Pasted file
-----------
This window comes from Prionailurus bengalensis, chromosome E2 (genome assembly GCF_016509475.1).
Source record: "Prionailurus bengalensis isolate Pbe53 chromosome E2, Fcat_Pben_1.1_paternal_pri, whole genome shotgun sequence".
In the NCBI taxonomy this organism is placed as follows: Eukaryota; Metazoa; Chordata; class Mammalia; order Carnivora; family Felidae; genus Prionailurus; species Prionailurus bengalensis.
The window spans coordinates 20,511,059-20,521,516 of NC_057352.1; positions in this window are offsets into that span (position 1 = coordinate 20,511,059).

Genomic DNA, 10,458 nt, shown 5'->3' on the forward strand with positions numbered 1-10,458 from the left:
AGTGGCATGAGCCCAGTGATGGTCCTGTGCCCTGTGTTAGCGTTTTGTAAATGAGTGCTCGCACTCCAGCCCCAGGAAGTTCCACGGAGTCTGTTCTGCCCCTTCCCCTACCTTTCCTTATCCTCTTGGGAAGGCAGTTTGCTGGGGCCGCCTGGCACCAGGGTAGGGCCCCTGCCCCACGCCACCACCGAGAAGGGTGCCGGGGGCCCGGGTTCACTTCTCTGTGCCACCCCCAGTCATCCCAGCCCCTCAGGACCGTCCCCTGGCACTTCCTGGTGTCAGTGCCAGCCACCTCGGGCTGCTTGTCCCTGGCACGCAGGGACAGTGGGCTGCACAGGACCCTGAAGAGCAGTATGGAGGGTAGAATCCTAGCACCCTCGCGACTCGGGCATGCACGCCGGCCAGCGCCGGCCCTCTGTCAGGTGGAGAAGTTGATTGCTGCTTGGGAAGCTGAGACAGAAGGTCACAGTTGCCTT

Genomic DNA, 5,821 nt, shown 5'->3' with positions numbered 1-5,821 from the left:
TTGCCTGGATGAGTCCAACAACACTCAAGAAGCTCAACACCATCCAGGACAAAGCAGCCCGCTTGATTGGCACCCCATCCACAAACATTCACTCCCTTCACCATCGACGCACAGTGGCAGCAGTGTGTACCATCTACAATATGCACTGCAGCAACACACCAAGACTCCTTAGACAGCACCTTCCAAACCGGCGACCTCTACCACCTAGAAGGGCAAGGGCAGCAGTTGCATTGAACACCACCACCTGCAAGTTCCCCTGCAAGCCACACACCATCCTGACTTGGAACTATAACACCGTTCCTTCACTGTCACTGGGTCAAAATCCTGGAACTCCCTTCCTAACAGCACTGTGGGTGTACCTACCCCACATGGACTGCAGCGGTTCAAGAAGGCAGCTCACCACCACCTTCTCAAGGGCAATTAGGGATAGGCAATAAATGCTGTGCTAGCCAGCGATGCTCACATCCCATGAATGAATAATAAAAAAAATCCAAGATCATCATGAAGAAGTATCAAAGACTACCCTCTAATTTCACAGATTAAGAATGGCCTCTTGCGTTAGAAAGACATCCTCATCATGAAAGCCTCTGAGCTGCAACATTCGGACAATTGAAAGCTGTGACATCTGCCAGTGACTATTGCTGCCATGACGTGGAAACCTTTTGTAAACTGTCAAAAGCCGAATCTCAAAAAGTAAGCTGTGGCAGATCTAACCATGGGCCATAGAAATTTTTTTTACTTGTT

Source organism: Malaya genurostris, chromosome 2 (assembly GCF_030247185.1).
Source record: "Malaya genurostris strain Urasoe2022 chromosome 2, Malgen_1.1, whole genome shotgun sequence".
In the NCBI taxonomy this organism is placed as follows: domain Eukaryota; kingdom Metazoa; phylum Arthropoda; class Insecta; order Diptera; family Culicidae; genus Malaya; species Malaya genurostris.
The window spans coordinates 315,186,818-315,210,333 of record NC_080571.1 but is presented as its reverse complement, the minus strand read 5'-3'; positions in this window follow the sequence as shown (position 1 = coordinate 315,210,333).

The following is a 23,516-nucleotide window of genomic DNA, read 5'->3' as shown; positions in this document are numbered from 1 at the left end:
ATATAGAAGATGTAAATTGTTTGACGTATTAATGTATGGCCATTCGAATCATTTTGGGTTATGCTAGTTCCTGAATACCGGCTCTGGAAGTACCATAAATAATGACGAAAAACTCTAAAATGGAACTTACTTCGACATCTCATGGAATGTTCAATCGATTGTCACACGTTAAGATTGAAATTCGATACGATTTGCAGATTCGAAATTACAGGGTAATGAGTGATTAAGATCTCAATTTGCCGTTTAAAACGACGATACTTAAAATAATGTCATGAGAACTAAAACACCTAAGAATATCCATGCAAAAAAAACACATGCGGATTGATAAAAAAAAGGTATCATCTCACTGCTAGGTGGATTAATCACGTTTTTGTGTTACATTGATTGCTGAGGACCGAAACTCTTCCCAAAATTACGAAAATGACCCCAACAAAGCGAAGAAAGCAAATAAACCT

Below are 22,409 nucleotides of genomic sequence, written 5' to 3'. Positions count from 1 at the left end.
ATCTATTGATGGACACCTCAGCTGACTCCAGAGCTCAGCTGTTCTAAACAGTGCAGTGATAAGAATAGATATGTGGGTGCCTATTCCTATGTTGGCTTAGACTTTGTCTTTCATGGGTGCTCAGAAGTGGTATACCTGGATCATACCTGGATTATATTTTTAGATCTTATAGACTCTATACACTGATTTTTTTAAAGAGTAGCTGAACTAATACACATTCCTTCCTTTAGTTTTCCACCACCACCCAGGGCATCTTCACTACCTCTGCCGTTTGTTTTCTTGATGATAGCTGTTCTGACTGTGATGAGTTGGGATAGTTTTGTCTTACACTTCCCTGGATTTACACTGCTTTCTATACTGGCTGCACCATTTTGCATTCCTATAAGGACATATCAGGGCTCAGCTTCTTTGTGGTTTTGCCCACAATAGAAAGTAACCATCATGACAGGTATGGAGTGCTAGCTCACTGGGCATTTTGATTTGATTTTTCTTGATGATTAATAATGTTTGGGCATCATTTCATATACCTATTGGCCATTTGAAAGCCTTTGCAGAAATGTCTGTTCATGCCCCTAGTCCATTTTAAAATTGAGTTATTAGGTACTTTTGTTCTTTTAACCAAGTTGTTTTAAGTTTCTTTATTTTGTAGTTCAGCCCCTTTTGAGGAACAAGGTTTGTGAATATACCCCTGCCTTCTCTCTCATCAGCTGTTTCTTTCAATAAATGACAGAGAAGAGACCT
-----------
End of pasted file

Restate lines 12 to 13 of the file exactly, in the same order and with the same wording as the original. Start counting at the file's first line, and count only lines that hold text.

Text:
The window spans coordinates 315,186,818-315,210,333 of record NC_080571.1 but is presented as its reverse complement, the minus strand read 5'-3'; positions in this window follow the sequence as shown (position 1 = coordinate 315,210,333).

The following is a 23,516-nucleotide window of genomic DNA, read 5'->3' as shown; positions in this document are numbered from 1 at the left end: